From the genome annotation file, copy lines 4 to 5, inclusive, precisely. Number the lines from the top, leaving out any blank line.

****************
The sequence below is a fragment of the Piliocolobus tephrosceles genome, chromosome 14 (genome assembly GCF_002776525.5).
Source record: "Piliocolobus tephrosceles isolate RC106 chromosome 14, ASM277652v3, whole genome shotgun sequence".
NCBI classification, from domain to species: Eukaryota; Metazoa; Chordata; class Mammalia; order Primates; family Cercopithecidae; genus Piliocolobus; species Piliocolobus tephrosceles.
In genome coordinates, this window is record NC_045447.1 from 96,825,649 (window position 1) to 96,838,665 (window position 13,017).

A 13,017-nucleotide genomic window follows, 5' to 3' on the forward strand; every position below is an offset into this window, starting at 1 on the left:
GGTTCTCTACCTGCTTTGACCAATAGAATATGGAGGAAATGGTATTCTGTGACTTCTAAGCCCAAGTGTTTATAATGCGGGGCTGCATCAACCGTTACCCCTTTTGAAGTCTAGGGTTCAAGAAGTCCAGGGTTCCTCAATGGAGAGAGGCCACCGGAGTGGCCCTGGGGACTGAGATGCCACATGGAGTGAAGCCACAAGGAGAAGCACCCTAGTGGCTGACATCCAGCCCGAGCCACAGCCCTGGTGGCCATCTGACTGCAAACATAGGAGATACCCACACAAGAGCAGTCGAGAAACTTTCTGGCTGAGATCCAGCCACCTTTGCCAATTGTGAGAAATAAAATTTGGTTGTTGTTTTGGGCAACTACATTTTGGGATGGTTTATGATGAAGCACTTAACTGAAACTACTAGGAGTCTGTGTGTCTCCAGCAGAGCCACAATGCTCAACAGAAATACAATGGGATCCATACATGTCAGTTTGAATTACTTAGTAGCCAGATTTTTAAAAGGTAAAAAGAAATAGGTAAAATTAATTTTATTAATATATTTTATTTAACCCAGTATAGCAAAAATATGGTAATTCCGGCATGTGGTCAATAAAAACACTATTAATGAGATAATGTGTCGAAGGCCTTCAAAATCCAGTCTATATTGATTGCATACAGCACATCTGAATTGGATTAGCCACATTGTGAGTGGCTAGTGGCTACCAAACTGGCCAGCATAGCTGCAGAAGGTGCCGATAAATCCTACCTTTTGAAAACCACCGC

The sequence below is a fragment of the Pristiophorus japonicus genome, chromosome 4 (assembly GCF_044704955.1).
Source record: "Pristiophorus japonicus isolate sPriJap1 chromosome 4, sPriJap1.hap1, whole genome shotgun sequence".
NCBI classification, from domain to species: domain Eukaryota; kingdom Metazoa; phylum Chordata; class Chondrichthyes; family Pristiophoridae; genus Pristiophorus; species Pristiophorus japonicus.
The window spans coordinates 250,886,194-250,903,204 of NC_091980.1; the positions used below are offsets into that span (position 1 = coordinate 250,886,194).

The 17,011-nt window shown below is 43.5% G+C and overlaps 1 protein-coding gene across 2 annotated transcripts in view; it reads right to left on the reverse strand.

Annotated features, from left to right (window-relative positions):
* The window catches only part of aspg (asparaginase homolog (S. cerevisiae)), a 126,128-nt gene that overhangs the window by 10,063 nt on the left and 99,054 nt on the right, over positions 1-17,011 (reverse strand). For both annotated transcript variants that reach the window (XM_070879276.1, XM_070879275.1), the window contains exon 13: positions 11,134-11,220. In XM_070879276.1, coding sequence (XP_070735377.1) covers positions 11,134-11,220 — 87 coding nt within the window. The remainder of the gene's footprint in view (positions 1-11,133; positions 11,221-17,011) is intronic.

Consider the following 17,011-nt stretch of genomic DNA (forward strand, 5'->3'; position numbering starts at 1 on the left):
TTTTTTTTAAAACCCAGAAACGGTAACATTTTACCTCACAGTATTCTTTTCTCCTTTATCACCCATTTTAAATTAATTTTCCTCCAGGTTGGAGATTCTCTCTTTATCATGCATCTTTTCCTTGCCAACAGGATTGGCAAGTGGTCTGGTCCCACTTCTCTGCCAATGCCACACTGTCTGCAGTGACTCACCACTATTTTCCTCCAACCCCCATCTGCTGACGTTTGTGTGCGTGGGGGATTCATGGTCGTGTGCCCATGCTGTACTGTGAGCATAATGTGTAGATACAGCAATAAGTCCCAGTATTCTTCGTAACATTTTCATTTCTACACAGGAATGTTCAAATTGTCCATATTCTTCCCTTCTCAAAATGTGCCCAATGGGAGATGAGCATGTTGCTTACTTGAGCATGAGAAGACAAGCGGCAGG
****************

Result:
In genome coordinates, this window is record NC_045447.1 from 96,825,649 (window position 1) to 96,838,665 (window position 13,017).

A 13,017-nucleotide genomic window follows, 5' to 3' on the forward strand; every position below is an offset into this window, starting at 1 on the left: